Spanish Arrival and Conquest
After Columbus’s arrival in the New World, other adventurers traveling the same seas soon found the Yucatán Peninsula. In 1519, 34-year-old Hernán Cortés set out from Cuba—against the wishes of the Spanish governor—with 11 ships, 120 sailors, and 550 soldiers to search for slaves, a lucrative business.
His search began on the Yucatán coast but eventually encompassed most of present-day Mexico. However, it took many decades and many lives for Spanish conquistadors to quell the Maya’s resistance and cunning, despite a major advantage in military technology, including horses, gunpowder, and metal swords and armor.
Francisco de Montejo, who took part in Cortés’s earlier expedition into central Mexico, spent 1528–1535 trying to conquer the Yucatán, first from the east at Tulum and later from the west near Campeche and Tabasco, but was driven out each time. Montejo’s son, also named Francisco de Montejo “El Mozo” (The Younger), took up the effort and eventually founded the cities of Mérida in 1542 and Campeche in 1546. From those stringholds, the Spanish conquest slowly spread across the peninsula.
Economic and religious oppression were central to the conquest, too. The Xiu indigenous group proved an important ally to the Spanish after its leader converted to Christianity. And in 1562, a friar named Diego de Landa, upon learning his converts still practiced certain Maya ceremonies, became enraged and ordered the torture and imprisonment of numerous Maya spiritual leaders. He also gathered all the religious artifacts and Maya texts—which he said contained “superstitions and the devil’s lies”—and had them burned. It was a staggering loss—at least 27 codices—and one that Landa later seemed to regret and attempted to reconcile by writing a detailed record of Maya customs, mathematics, and writing.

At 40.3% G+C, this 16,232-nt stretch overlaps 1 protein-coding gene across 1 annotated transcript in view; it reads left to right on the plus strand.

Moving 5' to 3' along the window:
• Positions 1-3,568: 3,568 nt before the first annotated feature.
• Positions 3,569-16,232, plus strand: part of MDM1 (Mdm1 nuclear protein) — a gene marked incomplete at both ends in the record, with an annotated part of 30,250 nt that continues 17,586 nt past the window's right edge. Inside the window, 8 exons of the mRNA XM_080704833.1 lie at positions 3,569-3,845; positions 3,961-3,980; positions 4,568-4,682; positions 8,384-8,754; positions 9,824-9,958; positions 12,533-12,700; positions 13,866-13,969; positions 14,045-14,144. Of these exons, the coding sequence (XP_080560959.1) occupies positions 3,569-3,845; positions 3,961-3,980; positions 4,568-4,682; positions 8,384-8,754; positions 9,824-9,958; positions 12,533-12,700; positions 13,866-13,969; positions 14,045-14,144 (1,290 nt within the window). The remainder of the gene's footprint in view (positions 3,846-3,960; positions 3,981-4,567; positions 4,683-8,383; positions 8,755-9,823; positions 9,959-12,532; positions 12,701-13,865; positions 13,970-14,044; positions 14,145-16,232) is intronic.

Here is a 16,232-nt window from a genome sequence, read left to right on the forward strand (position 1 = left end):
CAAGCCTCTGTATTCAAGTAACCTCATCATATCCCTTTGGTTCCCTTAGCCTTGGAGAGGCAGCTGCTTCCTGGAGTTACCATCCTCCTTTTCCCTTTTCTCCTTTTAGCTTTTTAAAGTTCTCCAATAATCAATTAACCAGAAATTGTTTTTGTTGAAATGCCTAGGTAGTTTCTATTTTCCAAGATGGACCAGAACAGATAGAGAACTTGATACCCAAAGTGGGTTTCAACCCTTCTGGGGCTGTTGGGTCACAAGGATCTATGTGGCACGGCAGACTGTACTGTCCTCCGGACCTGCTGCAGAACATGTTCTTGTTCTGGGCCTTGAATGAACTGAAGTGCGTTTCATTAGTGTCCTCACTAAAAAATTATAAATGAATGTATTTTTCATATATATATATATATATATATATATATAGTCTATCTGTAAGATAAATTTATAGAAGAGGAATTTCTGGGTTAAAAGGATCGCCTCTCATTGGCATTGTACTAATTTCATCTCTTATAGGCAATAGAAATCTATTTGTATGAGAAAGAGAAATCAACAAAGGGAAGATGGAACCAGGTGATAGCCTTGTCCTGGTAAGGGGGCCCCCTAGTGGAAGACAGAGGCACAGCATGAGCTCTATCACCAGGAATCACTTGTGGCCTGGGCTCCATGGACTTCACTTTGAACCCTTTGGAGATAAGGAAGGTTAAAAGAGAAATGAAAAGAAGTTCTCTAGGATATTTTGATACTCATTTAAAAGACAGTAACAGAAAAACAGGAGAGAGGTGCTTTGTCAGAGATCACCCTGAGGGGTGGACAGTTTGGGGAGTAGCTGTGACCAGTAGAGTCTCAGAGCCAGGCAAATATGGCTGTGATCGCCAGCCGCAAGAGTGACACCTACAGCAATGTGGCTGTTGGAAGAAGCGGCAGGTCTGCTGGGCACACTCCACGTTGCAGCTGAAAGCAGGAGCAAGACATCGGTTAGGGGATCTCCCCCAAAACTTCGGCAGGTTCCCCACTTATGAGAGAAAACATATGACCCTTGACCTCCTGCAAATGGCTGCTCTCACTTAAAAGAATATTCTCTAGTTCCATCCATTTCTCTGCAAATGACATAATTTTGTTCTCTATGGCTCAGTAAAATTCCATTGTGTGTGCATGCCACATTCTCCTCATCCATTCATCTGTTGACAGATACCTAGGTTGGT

The Caste War
By the 1840s, the brutalized and subjugated Maya organized a revolt against Euro-Mexican colonizers. Called the Caste War, this savage war saw Maya taking revenge on every white man, woman, and child by means of murder and rape. European survivors made their way to the last Spanish strongholds of Mérida and Campeche. The governments of the two cities appealed for help to Spain, France, and the United States. No one answered the call.
It was soon apparent that the remaining two cities would be wiped out. But just as Mérida’s leaders were preparing to evacuate the city, the Maya abruptly picked up their weapons and left. The reason was an unusually early appearance of flying ants, a sign of coming rain and to the Maya an all-important signal to begin planting corn.
Despite the suffering visited upon them over three centuries of Spanish conquest, the Maya warriors, who were also farmers, simply could not risk missing the planting season. They turned their backs on certain victory and returned to their villages to tend their fields.
The unexpected reprieve allowed time for thousands of troops to arrive from Cuba, Mexico City, and the United States, and vengence was merciless. Maya were killed indiscriminately. Some were taken prisoner and sold to Cuba as slaves; others left their villages and hid in the jungles—in some cases, for decades. Between 1846 and 1850, the population of the Yucatán Peninsula was reduced from 500,000 to 300,000. Quintana Roo along the Caribbean coast was considered a dangerous no-man’s-land for almost another 100 years.
Growing Maya Power